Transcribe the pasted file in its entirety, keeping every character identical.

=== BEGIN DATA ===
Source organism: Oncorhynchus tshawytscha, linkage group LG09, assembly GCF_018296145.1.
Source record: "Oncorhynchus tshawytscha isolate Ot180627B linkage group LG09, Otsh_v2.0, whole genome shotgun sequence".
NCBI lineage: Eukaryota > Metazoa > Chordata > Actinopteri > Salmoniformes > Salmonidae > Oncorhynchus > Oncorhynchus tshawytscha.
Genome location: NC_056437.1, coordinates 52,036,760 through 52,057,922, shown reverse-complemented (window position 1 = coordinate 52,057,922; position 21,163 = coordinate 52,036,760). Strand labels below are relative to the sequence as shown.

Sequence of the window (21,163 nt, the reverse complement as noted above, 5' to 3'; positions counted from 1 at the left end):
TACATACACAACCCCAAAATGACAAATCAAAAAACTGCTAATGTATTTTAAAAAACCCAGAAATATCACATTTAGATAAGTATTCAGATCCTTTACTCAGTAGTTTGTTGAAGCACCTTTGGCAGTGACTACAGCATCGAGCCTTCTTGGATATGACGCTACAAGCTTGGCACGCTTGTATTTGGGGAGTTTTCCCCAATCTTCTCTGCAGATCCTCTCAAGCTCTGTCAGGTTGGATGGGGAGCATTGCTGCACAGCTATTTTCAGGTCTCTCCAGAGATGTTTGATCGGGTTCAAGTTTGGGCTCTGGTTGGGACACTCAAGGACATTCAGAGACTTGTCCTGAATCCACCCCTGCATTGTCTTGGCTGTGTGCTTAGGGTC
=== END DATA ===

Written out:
Source organism: Oncorhynchus tshawytscha, linkage group LG09, assembly GCF_018296145.1.
Source record: "Oncorhynchus tshawytscha isolate Ot180627B linkage group LG09, Otsh_v2.0, whole genome shotgun sequence".
NCBI lineage: Eukaryota > Metazoa > Chordata > Actinopteri > Salmoniformes > Salmonidae > Oncorhynchus > Oncorhynchus tshawytscha.
Genome location: NC_056437.1, coordinates 52,036,760 through 52,057,922, shown reverse-complemented (window position 1 = coordinate 52,057,922; position 21,163 = coordinate 52,036,760). Strand labels below are relative to the sequence as shown.

Sequence of the window (21,163 nt, the reverse complement as noted above, 5' to 3'; positions counted from 1 at the left end):
TACATACACAACCCCAAAATGACAAATCAAAAAACTGCTAATGTATTTTAAAAAACCCAGAAATATCACATTTAGATAAGTATTCAGATCCTTTACTCAGTAGTTTGTTGAAGCACCTTTGGCAGTGACTACAGCATCGAGCCTTCTTGGATATGACGCTACAAGCTTGGCACGCTTGTATTTGGGGAGTTTTCCCCAATCTTCTCTGCAGATCCTCTCAAGCTCTGTCAGGTTGGATGGGGAGCATTGCTGCACAGCTATTTTCAGGTCTCTCCAGAGATGTTTGATCGGGTTCAAGTTTGGGCTCTGGTTGGGACACTCAAGGACATTCAGAGACTTGTCCTGAATCCACCCCTGCATTGTCTTGGCTGTGTGCTTAGGGTC